How does uncertainty affect journalists’ job expectations? Manuel Goyanes and Eduardo Francisco Rodríguez-Gómez, of Universidad Carlos III de Madrid, did observation at the workplace and interviews with 27 managers and journalists at El Mundo newspaper in Spain. The organization has faced fierce financial turmoil and several redundancy plans in the last years.
To manage with the harsh reality, journalists draw upon emotional and social resources, the study finds.
Emotionally, they limit and defuse concern for future prospects by focusing on the present. The authors call this presentism. Commitment to daily work helps the staff to attain a state of emotional balance; uncertainties, insecurities or depression are partially neutralized, the authors write.
Social support from colleagues is also important. Conversations with peers help journalists to better understand organizational changes and to learn from colleagues.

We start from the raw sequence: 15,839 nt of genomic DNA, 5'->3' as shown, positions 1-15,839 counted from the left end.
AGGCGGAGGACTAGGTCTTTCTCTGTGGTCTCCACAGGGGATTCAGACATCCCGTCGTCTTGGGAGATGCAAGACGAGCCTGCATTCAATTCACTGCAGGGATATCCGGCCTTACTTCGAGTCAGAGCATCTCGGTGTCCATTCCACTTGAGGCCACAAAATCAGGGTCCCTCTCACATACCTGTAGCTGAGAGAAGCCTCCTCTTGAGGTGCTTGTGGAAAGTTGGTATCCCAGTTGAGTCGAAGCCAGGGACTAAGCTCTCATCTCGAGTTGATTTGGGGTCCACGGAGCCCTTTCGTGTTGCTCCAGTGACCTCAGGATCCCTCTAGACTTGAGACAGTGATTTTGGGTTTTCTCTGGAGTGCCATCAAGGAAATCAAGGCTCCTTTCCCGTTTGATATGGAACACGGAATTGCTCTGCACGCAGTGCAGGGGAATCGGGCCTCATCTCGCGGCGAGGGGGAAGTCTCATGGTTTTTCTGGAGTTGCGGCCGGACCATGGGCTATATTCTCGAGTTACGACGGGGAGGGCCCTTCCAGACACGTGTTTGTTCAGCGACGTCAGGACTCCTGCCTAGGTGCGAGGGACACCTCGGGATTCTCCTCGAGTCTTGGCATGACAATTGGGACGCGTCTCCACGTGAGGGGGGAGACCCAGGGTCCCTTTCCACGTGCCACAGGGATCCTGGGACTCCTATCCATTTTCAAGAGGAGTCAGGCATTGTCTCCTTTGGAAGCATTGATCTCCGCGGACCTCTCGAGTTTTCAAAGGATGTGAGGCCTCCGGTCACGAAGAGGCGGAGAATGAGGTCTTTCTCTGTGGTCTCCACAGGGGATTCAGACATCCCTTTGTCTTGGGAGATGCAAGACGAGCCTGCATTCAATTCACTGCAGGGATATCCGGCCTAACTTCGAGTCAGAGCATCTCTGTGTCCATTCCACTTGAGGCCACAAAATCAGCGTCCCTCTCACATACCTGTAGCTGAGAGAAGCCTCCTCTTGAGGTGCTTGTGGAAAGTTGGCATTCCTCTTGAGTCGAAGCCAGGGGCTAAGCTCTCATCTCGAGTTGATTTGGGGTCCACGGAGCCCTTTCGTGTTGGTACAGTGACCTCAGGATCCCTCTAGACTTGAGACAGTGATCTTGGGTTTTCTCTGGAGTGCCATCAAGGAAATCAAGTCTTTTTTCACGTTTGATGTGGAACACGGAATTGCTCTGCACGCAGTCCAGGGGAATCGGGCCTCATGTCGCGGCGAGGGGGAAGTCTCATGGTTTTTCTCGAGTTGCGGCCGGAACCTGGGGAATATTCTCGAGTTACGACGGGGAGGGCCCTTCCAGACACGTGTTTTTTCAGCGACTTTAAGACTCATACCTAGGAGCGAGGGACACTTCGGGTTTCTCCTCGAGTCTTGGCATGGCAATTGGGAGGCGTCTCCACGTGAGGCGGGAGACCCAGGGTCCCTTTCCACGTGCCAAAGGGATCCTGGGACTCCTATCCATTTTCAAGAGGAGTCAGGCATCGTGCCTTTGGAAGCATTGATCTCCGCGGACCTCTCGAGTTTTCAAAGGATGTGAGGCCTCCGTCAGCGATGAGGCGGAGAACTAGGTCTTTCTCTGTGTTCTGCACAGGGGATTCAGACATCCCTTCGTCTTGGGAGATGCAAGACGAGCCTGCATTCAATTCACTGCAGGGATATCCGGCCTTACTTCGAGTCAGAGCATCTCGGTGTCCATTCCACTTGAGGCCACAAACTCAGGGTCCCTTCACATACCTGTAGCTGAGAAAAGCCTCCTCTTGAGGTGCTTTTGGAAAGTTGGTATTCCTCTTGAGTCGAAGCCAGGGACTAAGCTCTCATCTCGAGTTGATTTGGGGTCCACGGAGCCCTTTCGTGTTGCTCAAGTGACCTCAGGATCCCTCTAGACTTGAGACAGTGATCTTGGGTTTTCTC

The uncertain expectations about the future make journalists naturalize their current professional conditions. They also took a relativistic orientation to the situation: feeling priviledged that they can work and get paid in a prestigious newspaper despite the crisis in the industry.
The article “Presentism in the newsroom” was published in Journalism and is available on the publisher’s website (free abstract) and on Academia.edu (free access).
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